Once upon a time there was a girl who loved to talk.
The legend said that she was never a happy child - cried all the time, in fact - until she learned to use words. Then she was happier.
This girl found that she could use her words to get attention. That adults found it entertaining when she used words far too big for her underdeveloped speaking skills to handle, and she liked to make people laugh. That children less verbal than herself were easy to rule over and convince to play the games she wanted to play in the manner to which she was accustomed. Words, she found, were a source of power.
Fortunately this young girl also learned that when you used words to control other people (such as your less than eager younger brother) you were deemed bossy, and that people did not like spending time with those who were bossy, particularly when they had no right to declare themselves in charge. Words had betrayed her.
She also learned (through various eavesdropping episodes) that when she said big words in an attempt to earn the respect and admiration of adults, she often earned giggles as well because big words coming from small mouths is entertaining. She liked to make others laugh. She did not like to be laughed at. Words had betrayed her a second time.
The girl found that she did not like being made fun of because of words or other things either. She became rather paranoid of people talking about her behind her back. She was afraid of being misunderstood or misrepresented. Of being annoying or rude. She longed for acceptance and refinement.
So the girl tried many ways in which to harness this tongue of many words into something that would not get her into trouble or make her frustrating to others. She tried once to join with the "popular" crowd at school but found that this was a place where her practical sense of fashion and love of learning got in the way. (She also learned that she didn't really care about having large groups of friends to keep track of, but instead preferred two or three close friends to rely on.) She tried to be shy by not talking at all in class or in the halls but found that her reputation as an extroverted talker hung over and people around her only wondered if she was upset or sick or annoyed. It was too late - she had earned the reputation of being confident and chatty and comfortable in groups.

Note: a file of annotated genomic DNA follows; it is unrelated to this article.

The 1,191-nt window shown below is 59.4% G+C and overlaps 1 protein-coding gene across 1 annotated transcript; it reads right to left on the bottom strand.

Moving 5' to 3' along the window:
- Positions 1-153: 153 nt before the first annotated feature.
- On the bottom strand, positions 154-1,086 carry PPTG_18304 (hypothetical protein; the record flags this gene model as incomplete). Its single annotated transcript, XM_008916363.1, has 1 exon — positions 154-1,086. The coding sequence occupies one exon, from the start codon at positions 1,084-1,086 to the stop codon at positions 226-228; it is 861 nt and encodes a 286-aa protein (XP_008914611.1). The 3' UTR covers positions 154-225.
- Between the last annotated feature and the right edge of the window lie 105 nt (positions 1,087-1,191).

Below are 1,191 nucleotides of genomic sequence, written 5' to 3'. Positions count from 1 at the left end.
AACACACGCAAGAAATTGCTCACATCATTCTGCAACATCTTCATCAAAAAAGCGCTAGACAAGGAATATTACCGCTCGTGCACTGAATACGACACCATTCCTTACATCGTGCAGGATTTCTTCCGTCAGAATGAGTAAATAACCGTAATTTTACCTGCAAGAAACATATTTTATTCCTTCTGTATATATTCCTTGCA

This reputation came with a new set of challenges. You see, this particular girl had all of the outward trademarks of an extrovert but she really wasn't one. Not completely. She loved performing on stage and was comfortable pursuing a career that placed her in front of large groups of people. She felt no stress in being asked to present awards or speeches at the last minute in front of people and even thrived on the thrill that came from being called on to do so. But this was very much so a part of her professional presentation. In her personal life, this girl was very private. She was, she discovered, an introvert in extrovert clothing. For example, while she was very passionate about her beliefs and things she enjoyed, she hated conflict and would generally clam up when she felt attacked. She would often promise to go to a party thinking that it sounded fun, but, when the party time had actually arrived, want nothing more than to stay home and read a book (even if she had been feeling cabin fever all day.) And relationships. . . relationships were hard.
With friends, she often felt bad. She was (because often first excited and then not so excited about going out) a bit of a wild card in group settings - sometimes fun, and sometimes awkward and frustrating. She was often looked to for decision making in group settings and was fine making decisions but would internally panic that by doing so she would alienate others and find herself, once again, in a position of being the annoying one.